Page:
This is the device Ohio teacher John Freshwater was using to shock students and brand them with crosses: A BD-10A high-frequency generator tester for leak detection, from Electro-Technic Products, Inc.:
As described at the company’s website:
- Model BD-10A is the standard tester
- Model BD-10AS features a momentary ON/OFF switch
- OUTPUT: 10,000-50,000 volts at frequency of approx. 1/2 megahertz
The company also offers a line of instruments for teaching science — notably absent from that part of the catalog is this shocking device (literally).
Generally, this tester should not produce serious injury, even when misapplied. Standard middle school lab safety rules would suggest that it should never be used to “test” a human for leaks. Such voltages are designed to produce sparks. Sparks do not always behave as one expects, or hopes. High voltages may make cool looking sparks, but the effects of high voltage jolts differs from person to person. It may be harmful.
“We have instructions to warn people that it’s not a toy,” said Cuzelis, who owns Electro-Technic Products in Chicago. “If this device is directed for seconds (on the skin), that’s a clear misuse of the product.”
Cuzelis said he is not aware of anyone seriously hurt with the device and said that his company has never been sued for injuries.
What sort of lab safety rules did Freshwater have for other experiments?
If you discovered your child’s science teacher had this device, designed to produce high-voltage sparks to highlight holes in rubber and plastic liners of tanks, would you be concerned? If you know what should go on in a science class, you’d know there is probably little use for such a device in a classroom. It’s been described as a Tesla coil.
Tesla coils of extremely small voltages can be safe. They should be safe. But one occasionally finds a safety warning, such as this generalized note at Wikipedia:
Even lower power vacuum tube or solid state Tesla Coils can deliver RF currents that are capable of causing temporary internal tissue, nerve, or joint damage through Joule heating. In addition, an RF arc can carbonize flesh, causing a painful and dangerous bone-deep RF burn that may take months to heal. Because of these risks, knowledgeable experimenters avoid contact with streamers from all but the smallest systems. Professionals usually use other means of protection such as a Faraday cage or a chain mail suit to prevent dangerous currents from entering their body.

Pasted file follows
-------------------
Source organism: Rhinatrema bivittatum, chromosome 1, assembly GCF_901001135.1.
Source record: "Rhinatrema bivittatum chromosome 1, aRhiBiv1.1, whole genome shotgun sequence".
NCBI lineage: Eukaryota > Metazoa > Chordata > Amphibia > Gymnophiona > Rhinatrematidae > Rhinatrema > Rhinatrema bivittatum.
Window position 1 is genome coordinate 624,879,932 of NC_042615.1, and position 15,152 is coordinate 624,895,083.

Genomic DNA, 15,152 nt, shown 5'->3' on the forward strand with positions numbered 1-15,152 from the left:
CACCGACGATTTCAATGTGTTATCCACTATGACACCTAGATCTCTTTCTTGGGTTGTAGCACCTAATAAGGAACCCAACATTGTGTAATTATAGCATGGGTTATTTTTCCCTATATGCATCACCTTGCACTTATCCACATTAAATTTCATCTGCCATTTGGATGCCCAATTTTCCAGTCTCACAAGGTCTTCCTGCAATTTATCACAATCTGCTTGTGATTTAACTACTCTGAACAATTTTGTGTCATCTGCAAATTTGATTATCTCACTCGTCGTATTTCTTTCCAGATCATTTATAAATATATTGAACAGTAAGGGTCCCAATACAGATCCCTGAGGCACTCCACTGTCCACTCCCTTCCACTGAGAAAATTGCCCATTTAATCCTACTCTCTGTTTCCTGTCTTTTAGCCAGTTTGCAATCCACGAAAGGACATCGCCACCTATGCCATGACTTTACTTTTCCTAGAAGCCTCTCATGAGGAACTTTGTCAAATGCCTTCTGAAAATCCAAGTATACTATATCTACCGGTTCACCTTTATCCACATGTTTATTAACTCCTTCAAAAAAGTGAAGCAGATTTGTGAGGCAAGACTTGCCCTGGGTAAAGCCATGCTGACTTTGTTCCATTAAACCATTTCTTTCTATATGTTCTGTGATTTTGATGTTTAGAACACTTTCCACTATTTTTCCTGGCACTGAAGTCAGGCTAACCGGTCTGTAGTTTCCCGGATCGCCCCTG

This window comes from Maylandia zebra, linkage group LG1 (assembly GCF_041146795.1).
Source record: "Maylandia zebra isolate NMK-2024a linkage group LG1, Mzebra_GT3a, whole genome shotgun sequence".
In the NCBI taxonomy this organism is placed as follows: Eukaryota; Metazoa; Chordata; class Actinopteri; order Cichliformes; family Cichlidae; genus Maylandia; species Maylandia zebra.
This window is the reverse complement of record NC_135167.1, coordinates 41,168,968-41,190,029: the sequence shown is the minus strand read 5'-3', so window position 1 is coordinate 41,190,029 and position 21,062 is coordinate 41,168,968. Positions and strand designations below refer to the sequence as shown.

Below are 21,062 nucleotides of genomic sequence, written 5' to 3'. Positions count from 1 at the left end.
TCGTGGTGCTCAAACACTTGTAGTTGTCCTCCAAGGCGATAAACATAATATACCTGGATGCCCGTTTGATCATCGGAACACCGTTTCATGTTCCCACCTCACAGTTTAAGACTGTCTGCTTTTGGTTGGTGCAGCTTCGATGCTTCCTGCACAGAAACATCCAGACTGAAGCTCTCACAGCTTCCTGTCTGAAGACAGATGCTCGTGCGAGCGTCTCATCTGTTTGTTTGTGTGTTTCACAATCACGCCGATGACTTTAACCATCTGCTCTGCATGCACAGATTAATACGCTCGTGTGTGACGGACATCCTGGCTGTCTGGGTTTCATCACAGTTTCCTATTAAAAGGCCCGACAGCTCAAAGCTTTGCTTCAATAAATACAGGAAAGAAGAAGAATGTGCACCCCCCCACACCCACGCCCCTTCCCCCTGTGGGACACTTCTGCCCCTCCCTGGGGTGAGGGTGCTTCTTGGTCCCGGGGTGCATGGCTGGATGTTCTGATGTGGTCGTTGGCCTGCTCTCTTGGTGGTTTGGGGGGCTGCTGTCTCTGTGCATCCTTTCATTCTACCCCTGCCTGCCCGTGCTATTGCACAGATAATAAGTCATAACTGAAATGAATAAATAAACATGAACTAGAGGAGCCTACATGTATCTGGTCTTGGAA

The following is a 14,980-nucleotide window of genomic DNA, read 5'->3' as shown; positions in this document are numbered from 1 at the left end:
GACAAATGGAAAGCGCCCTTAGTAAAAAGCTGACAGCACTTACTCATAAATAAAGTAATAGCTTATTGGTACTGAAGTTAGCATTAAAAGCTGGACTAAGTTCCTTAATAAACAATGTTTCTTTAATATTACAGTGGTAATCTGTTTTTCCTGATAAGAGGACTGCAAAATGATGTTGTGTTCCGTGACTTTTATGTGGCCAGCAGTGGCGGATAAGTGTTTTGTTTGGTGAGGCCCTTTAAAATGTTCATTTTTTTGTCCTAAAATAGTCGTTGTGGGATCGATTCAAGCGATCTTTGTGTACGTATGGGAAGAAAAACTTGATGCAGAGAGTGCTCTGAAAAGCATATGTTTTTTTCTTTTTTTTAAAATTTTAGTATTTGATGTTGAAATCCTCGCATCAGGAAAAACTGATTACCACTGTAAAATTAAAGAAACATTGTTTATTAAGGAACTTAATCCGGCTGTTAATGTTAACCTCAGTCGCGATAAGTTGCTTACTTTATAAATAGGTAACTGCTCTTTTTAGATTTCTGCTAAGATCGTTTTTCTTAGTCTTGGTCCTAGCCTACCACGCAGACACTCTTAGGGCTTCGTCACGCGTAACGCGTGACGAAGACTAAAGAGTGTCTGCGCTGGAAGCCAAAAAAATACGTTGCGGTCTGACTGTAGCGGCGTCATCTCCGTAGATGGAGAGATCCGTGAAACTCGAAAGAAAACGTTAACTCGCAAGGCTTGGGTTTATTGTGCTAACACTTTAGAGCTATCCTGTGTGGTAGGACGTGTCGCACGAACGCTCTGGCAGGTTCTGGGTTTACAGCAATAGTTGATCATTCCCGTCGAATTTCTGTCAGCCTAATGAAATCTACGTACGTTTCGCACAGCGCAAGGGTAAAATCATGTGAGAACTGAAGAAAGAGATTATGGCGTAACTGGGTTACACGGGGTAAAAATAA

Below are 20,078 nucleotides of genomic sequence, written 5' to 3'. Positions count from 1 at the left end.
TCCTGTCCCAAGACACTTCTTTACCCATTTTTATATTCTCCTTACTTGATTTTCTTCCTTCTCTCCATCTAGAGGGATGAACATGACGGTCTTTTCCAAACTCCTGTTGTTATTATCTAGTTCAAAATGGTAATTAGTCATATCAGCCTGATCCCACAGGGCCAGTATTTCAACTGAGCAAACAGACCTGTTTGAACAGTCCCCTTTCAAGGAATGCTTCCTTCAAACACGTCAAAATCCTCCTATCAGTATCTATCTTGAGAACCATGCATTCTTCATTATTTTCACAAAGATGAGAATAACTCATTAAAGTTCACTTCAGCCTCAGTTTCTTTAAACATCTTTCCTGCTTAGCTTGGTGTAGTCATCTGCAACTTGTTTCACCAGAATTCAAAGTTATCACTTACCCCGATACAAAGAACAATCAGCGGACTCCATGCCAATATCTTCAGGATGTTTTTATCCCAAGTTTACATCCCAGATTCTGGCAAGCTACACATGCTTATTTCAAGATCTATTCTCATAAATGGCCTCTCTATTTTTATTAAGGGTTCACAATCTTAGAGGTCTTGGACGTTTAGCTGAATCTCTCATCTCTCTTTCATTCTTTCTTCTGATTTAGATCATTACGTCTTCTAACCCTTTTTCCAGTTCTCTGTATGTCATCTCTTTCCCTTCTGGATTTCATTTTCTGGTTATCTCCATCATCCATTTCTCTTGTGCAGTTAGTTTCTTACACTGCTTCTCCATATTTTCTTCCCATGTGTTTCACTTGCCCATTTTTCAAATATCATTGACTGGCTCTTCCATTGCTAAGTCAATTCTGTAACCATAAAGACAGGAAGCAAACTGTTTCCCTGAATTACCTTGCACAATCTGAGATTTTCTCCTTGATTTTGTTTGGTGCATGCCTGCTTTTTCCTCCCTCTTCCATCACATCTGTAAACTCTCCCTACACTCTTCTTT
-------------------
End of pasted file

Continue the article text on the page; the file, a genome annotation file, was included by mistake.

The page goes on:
Freshwater was using a solid state Tesla coil, if I understand the news articles correctly. Knowing that these sparks can cause deep tissue and bone damage in extreme cases, I suspect that I would not allow students to experience shocks as a normal course of a science classroom, especially from an industrial device not designed with multiple safety escapes built in.
Freshwater had been zapping students for years.
Here is a classic photo of what a Tesla coil does, a much larger coil than that used by John Freshwater, and a photo not from any classroom; from Mega Volt:
There is nothing in the Ohio science standards to suggest regular use of a Tesla coil in contact with students performs any educational function.
I offer this background to suggest that the normal classroom procedures designed to ensure the safety of students were not well enforced in Freshwater’s classrooms, nor was there adequate attention paid to the material that should have been taught in the class.
The teacher, John Freshwater, has been dismissed by his local school board. Freshwater supporters argue that this is a case of religious discrimination, because Freshwater kept a Bible on his desk.
Among the complaints are that he burned crosses onto the arms of students with the high-voltage leak detector shown above. This gives an entirely new and ironic meaning to the phrase “cross to bear.”
Cafe Philos wrote the most succinct summary of the case I have found, “The Firing of John Freshwater.” Discussion at that site has been robust. Paul Sunstone included photos of one of the students’ arms showing injuries from the schocks. He also included links to news stories that will bring you up to date.
Amazingly, this misuse of an electrical device may not be the most controversial point. While you and I may think this physical abuse goes beyond the pale, Freshwater has defenders who claim he was just trying to instill Biblical morality in the kids, as if that would excuse any of these actions. Over at Cafe Philos, I’ve been trying to explain just why it is that Freshwater does not have a First Amendment right to teach religion in his science class. There is another commenter with the handle “Atheist” who acts for all the world like a sock puppet for anti-First Amendment forces, i.e., not exactly defending a rational atheist position.
Below the fold I reproduce one of my answers to questions Atheist posed. More resources at the end.